Today, St. Emmeram is the residence of the princes of Thurn und Taxis. Until 1810, however, it was a monastery. The basic structure of the old imperial ecclesiastical foundation has been preserved. Impressive ceremonial architecture combines with monastic asceticism in the cloister of this great Benedictine abbey.
The monastery was founded at the turn of the 7th to the 8th century, at the tomb of the Frankish bishop, Emmeram. For centuries it counted as one of the most important cultural institutions in Europe. As in the other large Benedictine monasteries along the Danube, Christian faith as well as art and science were cultivated here for 1200 years. With secularization of the imperial monastery in 1810, this splendid monastic tradition came to an abrupt end.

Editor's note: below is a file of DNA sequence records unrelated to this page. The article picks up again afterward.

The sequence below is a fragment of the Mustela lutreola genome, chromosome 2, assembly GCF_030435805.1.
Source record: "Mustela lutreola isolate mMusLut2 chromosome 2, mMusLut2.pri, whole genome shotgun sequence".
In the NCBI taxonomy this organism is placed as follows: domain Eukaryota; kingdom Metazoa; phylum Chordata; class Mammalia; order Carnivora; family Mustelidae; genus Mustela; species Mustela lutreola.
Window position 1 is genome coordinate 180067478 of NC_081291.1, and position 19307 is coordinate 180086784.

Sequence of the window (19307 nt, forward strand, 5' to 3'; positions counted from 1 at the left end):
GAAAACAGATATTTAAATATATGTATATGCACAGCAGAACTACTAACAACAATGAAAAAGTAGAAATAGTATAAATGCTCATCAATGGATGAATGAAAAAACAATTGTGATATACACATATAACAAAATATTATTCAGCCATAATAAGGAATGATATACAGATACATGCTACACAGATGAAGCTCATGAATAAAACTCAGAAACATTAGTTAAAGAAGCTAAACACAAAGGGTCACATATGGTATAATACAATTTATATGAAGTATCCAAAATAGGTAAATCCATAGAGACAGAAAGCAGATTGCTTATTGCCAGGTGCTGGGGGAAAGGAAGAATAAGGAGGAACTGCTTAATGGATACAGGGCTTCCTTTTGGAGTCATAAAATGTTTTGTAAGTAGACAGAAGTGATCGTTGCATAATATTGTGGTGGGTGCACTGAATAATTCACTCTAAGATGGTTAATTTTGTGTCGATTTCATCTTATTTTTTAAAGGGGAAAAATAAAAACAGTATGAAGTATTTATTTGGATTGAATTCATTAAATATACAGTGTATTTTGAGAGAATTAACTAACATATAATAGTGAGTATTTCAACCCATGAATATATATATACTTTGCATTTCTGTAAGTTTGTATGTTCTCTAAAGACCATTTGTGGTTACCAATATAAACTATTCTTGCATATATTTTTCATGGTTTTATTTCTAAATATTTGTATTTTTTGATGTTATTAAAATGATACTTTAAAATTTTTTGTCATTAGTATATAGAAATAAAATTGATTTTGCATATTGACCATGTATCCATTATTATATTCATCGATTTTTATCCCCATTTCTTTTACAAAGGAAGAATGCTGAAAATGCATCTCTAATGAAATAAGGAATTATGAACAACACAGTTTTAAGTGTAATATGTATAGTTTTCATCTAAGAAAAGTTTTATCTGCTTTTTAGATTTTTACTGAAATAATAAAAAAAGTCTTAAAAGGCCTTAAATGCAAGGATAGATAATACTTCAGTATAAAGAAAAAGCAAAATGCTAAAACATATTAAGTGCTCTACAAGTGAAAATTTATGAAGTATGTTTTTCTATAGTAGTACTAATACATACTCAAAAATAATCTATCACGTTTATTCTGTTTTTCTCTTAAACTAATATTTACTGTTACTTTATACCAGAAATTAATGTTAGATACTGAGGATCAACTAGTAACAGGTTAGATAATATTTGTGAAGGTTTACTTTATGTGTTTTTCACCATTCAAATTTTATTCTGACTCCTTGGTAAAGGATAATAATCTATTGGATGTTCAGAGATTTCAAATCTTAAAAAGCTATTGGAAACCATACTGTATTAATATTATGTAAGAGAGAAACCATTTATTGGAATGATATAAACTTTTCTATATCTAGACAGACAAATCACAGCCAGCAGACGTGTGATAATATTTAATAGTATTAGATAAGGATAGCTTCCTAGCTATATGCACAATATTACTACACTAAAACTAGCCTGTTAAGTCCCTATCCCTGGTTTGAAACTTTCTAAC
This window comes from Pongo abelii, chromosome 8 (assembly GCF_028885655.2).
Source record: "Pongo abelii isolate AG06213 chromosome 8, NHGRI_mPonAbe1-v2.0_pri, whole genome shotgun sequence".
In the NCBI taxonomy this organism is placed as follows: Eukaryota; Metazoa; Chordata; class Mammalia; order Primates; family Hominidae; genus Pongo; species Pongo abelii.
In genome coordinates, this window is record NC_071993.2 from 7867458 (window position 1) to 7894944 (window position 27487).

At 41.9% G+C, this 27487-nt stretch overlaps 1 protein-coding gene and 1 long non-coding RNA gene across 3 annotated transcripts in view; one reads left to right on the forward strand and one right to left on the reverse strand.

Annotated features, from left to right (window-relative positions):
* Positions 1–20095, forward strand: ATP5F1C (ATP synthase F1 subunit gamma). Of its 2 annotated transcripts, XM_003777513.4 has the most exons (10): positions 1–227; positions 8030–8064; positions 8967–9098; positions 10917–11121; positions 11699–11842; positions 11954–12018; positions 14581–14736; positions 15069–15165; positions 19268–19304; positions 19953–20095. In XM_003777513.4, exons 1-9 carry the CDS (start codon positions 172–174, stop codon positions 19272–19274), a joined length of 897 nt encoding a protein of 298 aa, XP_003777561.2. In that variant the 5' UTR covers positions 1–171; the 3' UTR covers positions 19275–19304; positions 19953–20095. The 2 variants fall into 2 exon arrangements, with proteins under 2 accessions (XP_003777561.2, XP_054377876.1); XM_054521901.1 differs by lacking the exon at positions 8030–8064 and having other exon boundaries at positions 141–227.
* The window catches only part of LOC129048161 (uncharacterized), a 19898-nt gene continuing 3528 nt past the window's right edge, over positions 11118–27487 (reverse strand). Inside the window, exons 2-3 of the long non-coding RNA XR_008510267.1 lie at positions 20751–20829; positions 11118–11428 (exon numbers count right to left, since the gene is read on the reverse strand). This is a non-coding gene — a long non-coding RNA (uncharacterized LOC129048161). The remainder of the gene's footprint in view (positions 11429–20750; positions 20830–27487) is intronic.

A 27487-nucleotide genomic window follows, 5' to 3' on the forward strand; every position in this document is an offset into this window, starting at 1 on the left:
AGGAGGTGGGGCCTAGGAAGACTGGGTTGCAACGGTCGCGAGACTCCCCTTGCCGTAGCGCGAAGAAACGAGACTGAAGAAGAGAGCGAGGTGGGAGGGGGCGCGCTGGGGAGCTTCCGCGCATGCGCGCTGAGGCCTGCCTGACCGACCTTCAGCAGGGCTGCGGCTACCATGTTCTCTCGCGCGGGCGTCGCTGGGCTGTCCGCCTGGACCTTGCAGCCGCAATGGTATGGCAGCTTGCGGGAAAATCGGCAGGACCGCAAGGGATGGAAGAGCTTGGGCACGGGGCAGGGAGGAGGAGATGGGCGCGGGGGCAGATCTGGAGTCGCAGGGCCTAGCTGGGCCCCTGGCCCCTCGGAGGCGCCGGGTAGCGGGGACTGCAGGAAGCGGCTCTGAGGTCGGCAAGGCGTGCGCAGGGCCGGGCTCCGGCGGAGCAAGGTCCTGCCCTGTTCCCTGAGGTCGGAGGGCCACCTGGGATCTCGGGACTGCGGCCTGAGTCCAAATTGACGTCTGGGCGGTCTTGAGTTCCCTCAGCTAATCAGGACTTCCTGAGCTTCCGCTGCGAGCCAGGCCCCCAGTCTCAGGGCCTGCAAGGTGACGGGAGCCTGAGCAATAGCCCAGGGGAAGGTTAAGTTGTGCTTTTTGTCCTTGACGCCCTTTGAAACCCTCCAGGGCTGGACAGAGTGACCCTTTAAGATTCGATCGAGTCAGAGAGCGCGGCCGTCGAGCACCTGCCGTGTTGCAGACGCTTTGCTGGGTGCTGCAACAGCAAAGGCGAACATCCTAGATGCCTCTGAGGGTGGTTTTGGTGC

Between 1835 and 1841, Prince Maximilian Karl had a crypt chapel erected in the medieval cloister garden.
It is considered to be the most important Neo-Gothic princely mausoleum in the German-speaking world.
A figure of Christ, sculpted out of white Carrara marble by the southern German sculptor Johann Heinrich Dannecker, stands in the middle of the light-filled choir.
The imposing Benedict Portal in the northwestern corner of the north wing, one of the most beautiful High Gothic portals in Regensburg, once served as an entrance to the basilica for the abbots of the monastery. Since the transfer of the monastic buildings to the house of Thurn und Taxis in the year 1812, the princely family has entered the basilica of St. Emmeram through this portal.